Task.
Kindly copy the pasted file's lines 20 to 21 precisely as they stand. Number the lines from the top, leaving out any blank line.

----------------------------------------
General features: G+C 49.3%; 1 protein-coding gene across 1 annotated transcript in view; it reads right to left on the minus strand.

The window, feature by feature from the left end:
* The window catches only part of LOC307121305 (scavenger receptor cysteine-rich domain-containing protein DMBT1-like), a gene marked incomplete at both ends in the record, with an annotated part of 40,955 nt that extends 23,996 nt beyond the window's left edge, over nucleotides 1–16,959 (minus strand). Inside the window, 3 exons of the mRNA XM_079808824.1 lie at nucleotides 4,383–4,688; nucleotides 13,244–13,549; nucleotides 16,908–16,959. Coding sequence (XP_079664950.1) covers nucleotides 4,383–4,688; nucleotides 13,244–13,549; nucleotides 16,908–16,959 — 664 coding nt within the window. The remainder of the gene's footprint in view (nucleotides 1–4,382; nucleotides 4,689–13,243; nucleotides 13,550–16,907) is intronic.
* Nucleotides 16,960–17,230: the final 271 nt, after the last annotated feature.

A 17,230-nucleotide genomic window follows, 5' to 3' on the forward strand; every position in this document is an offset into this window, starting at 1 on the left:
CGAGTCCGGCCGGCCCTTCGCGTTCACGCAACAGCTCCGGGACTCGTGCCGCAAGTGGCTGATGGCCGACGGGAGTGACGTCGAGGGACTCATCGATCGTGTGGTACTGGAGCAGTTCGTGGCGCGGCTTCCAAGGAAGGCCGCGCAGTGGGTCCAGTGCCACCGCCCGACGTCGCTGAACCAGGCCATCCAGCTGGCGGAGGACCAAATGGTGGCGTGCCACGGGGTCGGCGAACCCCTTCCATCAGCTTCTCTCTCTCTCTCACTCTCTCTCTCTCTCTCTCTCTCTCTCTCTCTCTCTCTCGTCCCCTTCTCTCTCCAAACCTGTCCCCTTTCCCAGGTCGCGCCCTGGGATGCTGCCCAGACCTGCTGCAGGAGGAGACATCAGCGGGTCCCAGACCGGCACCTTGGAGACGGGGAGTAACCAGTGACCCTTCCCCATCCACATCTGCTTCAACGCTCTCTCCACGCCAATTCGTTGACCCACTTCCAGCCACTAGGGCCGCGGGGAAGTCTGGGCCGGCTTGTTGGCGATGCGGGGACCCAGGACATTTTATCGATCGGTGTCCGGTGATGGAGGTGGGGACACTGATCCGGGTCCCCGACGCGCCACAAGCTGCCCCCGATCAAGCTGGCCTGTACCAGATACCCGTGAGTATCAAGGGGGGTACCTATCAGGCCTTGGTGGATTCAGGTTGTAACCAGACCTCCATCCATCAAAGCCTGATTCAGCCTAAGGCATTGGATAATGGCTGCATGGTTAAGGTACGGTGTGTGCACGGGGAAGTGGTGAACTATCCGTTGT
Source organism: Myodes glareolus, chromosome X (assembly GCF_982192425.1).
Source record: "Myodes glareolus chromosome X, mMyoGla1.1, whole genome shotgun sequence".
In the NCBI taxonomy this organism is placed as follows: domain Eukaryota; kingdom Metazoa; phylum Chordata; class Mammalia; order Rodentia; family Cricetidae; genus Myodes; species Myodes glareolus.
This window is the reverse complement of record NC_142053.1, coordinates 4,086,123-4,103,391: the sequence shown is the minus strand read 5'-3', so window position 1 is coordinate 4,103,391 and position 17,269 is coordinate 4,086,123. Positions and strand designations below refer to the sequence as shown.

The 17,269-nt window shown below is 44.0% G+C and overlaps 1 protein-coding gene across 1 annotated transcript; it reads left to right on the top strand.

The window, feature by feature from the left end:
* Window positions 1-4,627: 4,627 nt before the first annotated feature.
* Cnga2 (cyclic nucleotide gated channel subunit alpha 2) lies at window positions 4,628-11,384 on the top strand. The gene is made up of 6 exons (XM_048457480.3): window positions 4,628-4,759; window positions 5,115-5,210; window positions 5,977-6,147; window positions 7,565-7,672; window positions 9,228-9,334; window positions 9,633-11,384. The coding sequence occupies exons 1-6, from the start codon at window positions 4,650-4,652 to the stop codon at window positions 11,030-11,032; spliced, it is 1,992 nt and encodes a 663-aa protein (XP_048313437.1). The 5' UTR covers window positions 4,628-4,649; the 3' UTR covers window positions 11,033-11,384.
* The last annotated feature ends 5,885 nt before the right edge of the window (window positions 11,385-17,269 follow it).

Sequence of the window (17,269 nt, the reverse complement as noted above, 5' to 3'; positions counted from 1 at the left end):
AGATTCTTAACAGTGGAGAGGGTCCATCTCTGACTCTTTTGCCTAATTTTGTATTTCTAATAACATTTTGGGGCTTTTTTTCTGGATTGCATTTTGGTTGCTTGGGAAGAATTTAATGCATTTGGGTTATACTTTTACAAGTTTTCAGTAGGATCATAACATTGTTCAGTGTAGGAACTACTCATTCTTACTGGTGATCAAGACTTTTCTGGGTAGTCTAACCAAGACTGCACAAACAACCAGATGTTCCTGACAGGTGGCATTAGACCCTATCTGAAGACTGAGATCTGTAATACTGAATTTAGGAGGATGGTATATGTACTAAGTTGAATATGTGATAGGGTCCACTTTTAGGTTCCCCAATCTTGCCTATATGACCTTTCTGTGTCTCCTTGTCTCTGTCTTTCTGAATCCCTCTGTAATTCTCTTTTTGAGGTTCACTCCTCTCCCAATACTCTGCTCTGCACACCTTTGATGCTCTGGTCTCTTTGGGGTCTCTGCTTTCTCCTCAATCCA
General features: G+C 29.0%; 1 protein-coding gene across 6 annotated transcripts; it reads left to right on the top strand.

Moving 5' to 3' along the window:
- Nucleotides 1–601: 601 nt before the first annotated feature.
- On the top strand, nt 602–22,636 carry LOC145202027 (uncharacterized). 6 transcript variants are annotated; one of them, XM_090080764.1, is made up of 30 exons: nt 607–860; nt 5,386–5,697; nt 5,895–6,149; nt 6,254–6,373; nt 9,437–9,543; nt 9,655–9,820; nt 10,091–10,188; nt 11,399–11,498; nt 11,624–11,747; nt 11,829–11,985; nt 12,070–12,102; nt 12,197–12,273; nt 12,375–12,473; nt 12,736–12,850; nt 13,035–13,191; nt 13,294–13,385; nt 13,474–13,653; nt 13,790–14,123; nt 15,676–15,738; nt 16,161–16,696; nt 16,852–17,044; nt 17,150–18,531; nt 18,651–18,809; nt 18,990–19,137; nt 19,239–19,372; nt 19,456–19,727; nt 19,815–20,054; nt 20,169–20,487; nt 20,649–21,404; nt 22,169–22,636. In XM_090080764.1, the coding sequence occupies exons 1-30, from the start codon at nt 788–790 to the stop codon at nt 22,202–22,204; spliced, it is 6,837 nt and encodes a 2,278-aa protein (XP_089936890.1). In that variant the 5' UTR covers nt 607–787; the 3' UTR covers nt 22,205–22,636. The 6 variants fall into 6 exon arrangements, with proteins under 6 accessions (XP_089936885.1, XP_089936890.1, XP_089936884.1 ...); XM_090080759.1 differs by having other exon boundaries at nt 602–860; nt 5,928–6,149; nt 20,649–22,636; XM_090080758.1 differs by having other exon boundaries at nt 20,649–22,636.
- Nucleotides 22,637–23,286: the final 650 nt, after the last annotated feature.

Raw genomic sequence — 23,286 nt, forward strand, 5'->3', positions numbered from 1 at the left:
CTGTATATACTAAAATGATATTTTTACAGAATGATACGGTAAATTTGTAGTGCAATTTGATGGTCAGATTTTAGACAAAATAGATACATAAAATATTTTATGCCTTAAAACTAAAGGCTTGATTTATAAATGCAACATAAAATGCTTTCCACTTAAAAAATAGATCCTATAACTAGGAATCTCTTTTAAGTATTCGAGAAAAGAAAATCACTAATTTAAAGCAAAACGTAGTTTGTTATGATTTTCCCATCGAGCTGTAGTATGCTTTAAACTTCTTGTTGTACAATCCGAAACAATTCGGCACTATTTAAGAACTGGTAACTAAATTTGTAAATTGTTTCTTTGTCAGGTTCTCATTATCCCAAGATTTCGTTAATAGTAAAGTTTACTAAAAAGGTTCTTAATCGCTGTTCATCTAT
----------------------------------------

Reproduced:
- Nucleotides 1–601: 601 nt before the first annotated feature.
- On the top strand, nt 602–22,636 carry LOC145202027 (uncharacterized). 6 transcript variants are annotated; one of them, XM_090080764.1, is made up of 30 exons: nt 607–860; nt 5,386–5,697; nt 5,895–6,149; nt 6,254–6,373; nt 9,437–9,543; nt 9,655–9,820; nt 10,091–10,188; nt 11,399–11,498; nt 11,624–11,747; nt 11,829–11,985; nt 12,070–12,102; nt 12,197–12,273; nt 12,375–12,473; nt 12,736–12,850; nt 13,035–13,191; nt 13,294–13,385; nt 13,474–13,653; nt 13,790–14,123; nt 15,676–15,738; nt 16,161–16,696; nt 16,852–17,044; nt 17,150–18,531; nt 18,651–18,809; nt 18,990–19,137; nt 19,239–19,372; nt 19,456–19,727; nt 19,815–20,054; nt 20,169–20,487; nt 20,649–21,404; nt 22,169–22,636. In XM_090080764.1, the coding sequence occupies exons 1-30, from the start codon at nt 788–790 to the stop codon at nt 22,202–22,204; spliced, it is 6,837 nt and encodes a 2,278-aa protein (XP_089936890.1). In that variant the 5' UTR covers nt 607–787; the 3' UTR covers nt 22,205–22,636. The 6 variants fall into 6 exon arrangements, with proteins under 6 accessions (XP_089936885.1, XP_089936890.1, XP_089936884.1 ...); XM_090080759.1 differs by having other exon boundaries at nt 602–860; nt 5,928–6,149; nt 20,649–22,636; XM_090080758.1 differs by having other exon boundaries at nt 20,649–22,636.